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Detartrated. Edit: surprise, surprise, Wikipedia has more: The longest palindromic word in the Oxford English Dictionary is the onomatopoeic tattarrattat, coined by James Joyce in Ulysses (1922) for a knock on the door. The Guinness Book of Records gives the title to detartrated, the preterit and past participle of detartrate, a chemical term meaning to ...


There is no upper limit to how long a palindrome can be. Poems have been written that are palindromes.


Wikipedia: In English, two palindromic novels have been published: Dr Awkward & Olson in Oslo by Lawrence Levine (1986, 31954 words), and Satire: Veritas by David Stephens (1980, 58795 words). In French, Oulipo writer George Perec's "Grand Palindrome" (1969) is 5,556 letters in length. In Hebrew, Ghil'ad Zuckermann wrote a 153-word palindromic story ...


There's a term for words written in such a form that they can be read from another viewpoint, direction or orientation. They are called ambigrams. See the relevant Wikipedia article.


Peter Norvig discusses this here, suggests his own, and links to another possibility.


The longest coherent palindromic statement sentence I've ever heard of was reported by Brendan Gill of The New Yorker, which I encountered in a book of his some years ago. T. Eliot, top bard, notes putrid tang emanating, is sad; I'd assign it a name: gnat dirt upset on drab pot toilet.


Not that long, but indisputable: racecar (Though my browser does not care for the spelling. Did my 6th grade English teacher mislead me?)


One of the sentences I, an eleven year old, found that stays the same backwards is: mr owl ate my metal worm ... and backwards it is still: mr owl ate my metal worm.


Watch this watch Unless I've misunderstood the question, of course. EDIT: And in case using the same first and last word is cheating, how about Path a route (eg. through a maze) The reverse form still makes sense, just about, I think. Essentially for an A-B-C structure you'd need pairs of words that are both nouns and verbs, and have the same ...


"reverse poem" is what I found when I did a research, though it does not seem like an official term. It is mentioned as a type of palindrome in some of the sources and there are different kinds of reverse poems as well. Sources: http://www.ehow.com/how_8556361_write-reverse-poem.html Reverse poems make sense when read frontwards and backwards. There ...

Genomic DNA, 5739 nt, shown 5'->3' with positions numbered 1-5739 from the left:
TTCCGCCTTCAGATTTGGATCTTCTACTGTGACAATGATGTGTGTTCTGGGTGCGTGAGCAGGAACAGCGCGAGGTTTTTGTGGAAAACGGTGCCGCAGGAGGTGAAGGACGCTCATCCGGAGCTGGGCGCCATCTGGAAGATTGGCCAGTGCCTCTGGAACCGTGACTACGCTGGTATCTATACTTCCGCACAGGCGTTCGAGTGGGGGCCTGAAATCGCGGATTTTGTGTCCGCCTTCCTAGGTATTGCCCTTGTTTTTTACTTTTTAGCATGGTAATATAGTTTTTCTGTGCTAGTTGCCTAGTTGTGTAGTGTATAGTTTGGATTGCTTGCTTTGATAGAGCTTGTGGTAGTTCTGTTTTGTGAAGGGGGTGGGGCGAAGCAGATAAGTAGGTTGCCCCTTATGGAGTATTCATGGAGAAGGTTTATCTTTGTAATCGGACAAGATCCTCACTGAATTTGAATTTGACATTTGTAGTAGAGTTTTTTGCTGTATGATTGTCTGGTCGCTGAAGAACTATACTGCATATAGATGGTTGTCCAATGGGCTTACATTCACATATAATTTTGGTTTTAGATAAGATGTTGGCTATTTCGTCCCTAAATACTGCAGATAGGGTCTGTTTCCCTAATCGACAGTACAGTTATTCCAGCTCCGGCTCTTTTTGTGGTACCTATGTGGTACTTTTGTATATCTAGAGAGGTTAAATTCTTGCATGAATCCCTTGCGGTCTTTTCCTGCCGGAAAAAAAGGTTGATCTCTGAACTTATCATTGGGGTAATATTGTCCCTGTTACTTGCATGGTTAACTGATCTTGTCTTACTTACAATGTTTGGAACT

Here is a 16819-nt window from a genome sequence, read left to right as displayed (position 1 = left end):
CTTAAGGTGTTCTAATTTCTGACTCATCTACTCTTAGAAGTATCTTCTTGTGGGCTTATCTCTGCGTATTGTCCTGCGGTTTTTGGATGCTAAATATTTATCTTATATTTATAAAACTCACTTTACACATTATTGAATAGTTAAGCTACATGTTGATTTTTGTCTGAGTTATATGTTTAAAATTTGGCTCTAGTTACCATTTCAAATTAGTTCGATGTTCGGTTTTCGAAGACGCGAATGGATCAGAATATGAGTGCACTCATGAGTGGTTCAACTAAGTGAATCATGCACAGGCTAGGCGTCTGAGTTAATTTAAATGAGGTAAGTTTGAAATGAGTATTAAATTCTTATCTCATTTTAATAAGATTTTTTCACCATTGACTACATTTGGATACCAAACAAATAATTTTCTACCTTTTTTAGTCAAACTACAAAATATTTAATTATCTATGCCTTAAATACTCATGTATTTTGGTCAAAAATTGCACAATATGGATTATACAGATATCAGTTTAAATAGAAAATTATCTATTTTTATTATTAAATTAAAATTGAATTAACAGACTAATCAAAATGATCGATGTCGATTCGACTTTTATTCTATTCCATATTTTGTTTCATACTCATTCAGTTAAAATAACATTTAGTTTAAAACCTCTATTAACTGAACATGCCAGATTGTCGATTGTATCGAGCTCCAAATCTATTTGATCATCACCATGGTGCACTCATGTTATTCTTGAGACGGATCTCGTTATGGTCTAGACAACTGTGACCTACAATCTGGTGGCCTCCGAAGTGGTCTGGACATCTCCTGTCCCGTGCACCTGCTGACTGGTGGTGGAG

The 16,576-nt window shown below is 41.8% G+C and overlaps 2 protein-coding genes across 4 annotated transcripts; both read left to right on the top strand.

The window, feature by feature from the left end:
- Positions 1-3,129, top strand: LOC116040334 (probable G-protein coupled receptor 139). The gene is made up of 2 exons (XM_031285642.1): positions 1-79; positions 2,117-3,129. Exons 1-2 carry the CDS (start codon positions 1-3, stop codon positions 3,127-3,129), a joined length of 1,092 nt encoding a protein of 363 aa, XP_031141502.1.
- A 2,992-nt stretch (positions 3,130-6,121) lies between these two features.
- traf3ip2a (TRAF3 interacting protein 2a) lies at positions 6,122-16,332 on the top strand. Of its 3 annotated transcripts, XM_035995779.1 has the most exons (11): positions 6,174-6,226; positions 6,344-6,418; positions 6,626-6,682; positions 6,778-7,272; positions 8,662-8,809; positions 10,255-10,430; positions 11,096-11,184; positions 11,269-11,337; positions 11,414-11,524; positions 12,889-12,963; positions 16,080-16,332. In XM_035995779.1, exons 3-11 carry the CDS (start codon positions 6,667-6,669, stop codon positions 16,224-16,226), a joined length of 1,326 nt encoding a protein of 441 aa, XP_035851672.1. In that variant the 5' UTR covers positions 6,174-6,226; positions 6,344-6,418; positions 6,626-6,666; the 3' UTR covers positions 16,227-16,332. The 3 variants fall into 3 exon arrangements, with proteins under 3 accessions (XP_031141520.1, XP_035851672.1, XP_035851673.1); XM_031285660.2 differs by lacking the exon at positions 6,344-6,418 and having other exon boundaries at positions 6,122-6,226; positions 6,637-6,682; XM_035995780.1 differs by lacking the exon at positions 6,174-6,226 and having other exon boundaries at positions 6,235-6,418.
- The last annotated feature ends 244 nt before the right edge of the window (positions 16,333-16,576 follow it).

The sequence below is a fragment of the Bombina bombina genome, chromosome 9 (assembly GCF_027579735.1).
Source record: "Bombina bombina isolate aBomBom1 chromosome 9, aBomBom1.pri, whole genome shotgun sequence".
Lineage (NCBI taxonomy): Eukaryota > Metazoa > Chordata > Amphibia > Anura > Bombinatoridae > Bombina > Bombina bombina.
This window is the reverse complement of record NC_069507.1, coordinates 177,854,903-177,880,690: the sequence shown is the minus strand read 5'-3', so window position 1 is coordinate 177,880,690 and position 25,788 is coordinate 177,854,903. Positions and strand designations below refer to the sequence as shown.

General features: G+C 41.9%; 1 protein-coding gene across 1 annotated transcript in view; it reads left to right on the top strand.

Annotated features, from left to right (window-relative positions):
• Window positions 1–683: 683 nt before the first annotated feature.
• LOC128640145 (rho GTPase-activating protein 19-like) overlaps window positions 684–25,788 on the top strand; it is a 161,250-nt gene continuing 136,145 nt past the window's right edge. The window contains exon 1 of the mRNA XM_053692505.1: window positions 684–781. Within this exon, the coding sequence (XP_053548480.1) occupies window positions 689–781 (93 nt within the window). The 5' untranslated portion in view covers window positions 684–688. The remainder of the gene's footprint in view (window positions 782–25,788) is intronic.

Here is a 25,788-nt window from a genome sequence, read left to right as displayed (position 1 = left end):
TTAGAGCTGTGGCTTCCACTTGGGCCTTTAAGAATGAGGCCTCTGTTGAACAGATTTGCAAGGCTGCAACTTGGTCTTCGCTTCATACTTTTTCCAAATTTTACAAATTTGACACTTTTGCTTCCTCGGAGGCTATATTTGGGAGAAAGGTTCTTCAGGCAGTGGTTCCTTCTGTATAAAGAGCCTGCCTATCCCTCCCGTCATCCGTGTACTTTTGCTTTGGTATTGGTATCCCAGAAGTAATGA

You might consider the term crab canon. From Wikipedia: A crab canon — also known by the Latin form of the name, canon cancrizans — is an arrangement of two musical lines that are complementary and backward, similar to a palindrome. Yes, that's more of a musical term than a literary term, but the Wikipedia article goes on to say: The use of the ...


Perhaps "palindromic rotational ambigram"? I just stuck "palindromic" on the front of "rotational ambigram". I don't think there's a term with fewer than three words to describe what you want. (I'm not sure the distinction from "rotational ambigram" is necessary, as most rotational ambigrams seem to be palindromic--I'm guessing designing those is just ...


I think the word you may want is dihedral. The only numbers that can appear in such a construction are 0, 1, 2, 5, and 8, and the property primarily applies to numbers displayed on a calculator or using LED's. There are also dihedral letters, namely the capitals H, I, O, and X.


This is a longer palindromic phrase (though not necessarily the longest possible): Doc, note I dissent. A fast never prevents a fatness. I diet on cod.


The word you want is antigram. Edited to add source.


Apparently, this type of prose is indeed called a palindrome poem, or otherwise known as mirrored poetry. A palindrome, by definition, is a word, phrase, verse, sentence, or even poem that reads the same forward or backward. It stems from the Greek word palindromos: palin, meaning again, and dromos, meaning a running. The rules for writing a similar poem ...


I believe the term you are looking for is: mirror-image ambigram More on Wikipedia...

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